2SSB 6193

As Passed Senate, February 13, 2006

Title: An act relating to health professions work force supply and demographics information.

Brief Description: Requiring surveys of health professions work force supply and demographics.

Sponsors: Senate Committee on Ways & Means (originally sponsored by Senators Franklin, Regala, Keiser, Eide, Prentice, Rasmussen, Jacobsen, Fairley, McAuliffe, Fraser, Brown, Kline, Kohl-Welles, Parlette and Shin).

Brief History:

Committee Activity: Health & Long-Term Care: 1/12/06, 1/18/06 [DPS-WM].

Ways & Means: 1/31/06, 2/6/06 [DP2S, w/oRec].

Passed Senate: 2/13/06, 43-2.


Majority Report: That Substitute Senate Bill No. 6193 be substituted therefor, and the substitute bill do pass and be referred to Committee on Ways & Means.Signed by Senators Keiser, Chair; Thibaudeau, Vice Chair; Franklin, Kastama, Kline and Poulsen.

Staff: Sharon Swanson (786-7447)


Majority Report: That Second Substitute Senate Bill No. 6193 be substituted therefor, and the second substitute bill do pass.Signed by Senators Prentice, Chair; Fraser, Vice Chair, Capital Budget Chair; Doumit, Vice Chair, Operating Budget; Kohl-Welles, Pridemore, Rasmussen, Regala, Rockefeller and Thibaudeau.

Minority Report: That it be referred without recommendation.Signed by Senators Zarelli, Ranking Minority Member; Brandland, Parlette, Pflug, Roach and Schoesler.

Staff: Tim Yowell (786-7435)

Background: Persons of color experience disparities from the general population in education, employment, healthy living conditions, access to health care, and other social determinants of health.

Research has shown that increasing the number of people of color in the health care workforce and expanding the cultural competence of everyone who works in health care can reduce health disparities.

For quite some time, communities of color have been voicing concerns about health disparities. Out of these concerns and policy makers' sensitivity to the issue, Senate Concurrent Resolution 8419 was introduced and passed by the Legislature in 2004 creating the Joint Select Committee on Health Disparities (Committee).

The Committee issued a report on health disparities in Washington on November 1, 2005. The report included findings and recommendations to be considered by the Legislature. The Committee identified the need to develop a workforce that is representative of the diversity of our state's population. Prior to developing such a work force, relevant and accurate data on health care professionals, students in health care professions, and recipients of health services must first be collected.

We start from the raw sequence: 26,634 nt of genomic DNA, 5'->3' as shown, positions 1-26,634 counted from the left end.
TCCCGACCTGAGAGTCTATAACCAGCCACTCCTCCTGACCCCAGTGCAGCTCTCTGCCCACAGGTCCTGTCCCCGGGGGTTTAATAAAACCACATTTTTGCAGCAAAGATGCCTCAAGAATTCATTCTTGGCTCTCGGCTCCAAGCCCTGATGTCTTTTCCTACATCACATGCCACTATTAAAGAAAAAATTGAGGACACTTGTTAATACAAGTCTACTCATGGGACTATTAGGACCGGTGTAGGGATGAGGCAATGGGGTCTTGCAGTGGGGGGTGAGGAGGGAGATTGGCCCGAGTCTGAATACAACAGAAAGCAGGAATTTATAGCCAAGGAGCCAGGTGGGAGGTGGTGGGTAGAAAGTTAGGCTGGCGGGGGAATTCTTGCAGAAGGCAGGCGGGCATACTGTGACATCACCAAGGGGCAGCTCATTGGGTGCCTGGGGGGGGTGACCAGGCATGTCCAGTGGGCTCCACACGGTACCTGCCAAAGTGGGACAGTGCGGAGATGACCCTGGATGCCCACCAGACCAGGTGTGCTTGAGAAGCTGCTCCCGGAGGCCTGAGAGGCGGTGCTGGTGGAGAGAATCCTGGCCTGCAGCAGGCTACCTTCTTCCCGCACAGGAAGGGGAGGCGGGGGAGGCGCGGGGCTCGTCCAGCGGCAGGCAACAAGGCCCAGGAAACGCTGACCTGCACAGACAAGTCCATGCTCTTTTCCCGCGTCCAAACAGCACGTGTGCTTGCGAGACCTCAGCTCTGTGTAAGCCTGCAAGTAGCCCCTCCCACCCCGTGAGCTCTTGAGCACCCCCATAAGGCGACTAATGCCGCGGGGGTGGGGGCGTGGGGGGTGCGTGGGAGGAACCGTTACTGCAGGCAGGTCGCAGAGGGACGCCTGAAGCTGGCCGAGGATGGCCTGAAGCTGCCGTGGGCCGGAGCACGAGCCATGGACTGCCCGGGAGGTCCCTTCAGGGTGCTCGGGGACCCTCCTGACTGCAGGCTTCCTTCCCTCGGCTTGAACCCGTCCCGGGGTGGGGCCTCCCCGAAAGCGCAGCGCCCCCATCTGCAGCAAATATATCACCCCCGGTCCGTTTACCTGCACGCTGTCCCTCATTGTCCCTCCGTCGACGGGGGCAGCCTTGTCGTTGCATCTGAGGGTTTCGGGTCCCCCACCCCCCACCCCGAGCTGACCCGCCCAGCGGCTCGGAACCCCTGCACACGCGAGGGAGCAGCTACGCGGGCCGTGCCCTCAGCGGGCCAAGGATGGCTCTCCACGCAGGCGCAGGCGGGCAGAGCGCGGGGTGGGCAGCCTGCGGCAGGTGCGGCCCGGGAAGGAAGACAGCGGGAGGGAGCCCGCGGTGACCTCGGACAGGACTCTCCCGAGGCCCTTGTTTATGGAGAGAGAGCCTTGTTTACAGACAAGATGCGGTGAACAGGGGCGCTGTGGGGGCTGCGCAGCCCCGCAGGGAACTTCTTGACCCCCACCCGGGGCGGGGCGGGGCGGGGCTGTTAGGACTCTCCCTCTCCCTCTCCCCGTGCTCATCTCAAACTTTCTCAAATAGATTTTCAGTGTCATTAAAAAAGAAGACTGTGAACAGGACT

Among the Committee's recommendations is a request that the Department of Health work with the Work Force Training and Education Coordinating Board (Board) to develop a survey to collect relevant workforce data. The Board has 11 members and works in conjunction with labor, business, and government leaders to develop strategies for a well trained, highly paid work force.

Summary of Bill: Periodically, to the extent funds are provided, the Department of Health, in collaboration with the Work Force Training and Education Coordinating Board, distributes a voluntary survey to licensed health care providers.

At a minimum, the survey collects data related to age, gender, race, ethnicity, area of practice, zip code of practice location, years in practice, and type of facility where a provider practices.

The department provides a public set of the data collected but the data will be made available in a manner that protects the confidentiality of survey participants.

Appropriation: None.

Fiscal Note: Available.

Committee/Commission/Task Force Created: No.

Effective Date: Ninety days after adjournment of session in which bill is passed.

Testimony For (Health & Long-Term Care): An accurate survey collecting data regarding the age, location, and type of practice for our current health care workforce is a priority. It is very important that our state is able to provide a diverse health care workforce in the future. Before that can be accomplished, we need to know what the need will be.

Testimony Against (Health & Long-Term Care): None.

Testimony Other (Health & Long-Term Care): There are technical changes that need to be made to address operational concerns.

Who Testified (Health & Long-Term Care): PRO: Ed Phippen, Washington State Health Authority; Alton McDonald, National Action Network; Frankie T. Manning, State Board of Health.

OTHER: Madeleine Thompson, Workforce Training Board.

Testimony For (Ways & Means): Health disparities are an important issue, both locally and nationwide. The bill, along with the others proposed by the Joint Select Committee on Health Disparities, represents the input of a wide range of people and points of view, including health professionals, higher education institutions, and the minority affairs commissions. Addressing health disparities will improve health, and reduce health care costs. The demographics and racial composition of our society are changing. It is important to have better information on the characteristics of our health workforce to see that it is keeping up with those changes.

Testimony Against (Ways & Means): None.

Who Testified (Ways & Means): PRO: Senator Rosa Franklin, prime sponsor.

House Amendment(s): The House amendment requires the survey to be conducted every two years instead of periodically. The Department of Health is required to seek advice from researchers likely to use the data when developing the survey. Gender, education, training background, and multiple zip codes of practice locations are added to the list of minimum elements to consider. The Department of Health is required to report on the effectiveness of the survey program by July 1, 2009. The act expires January 1, 2012.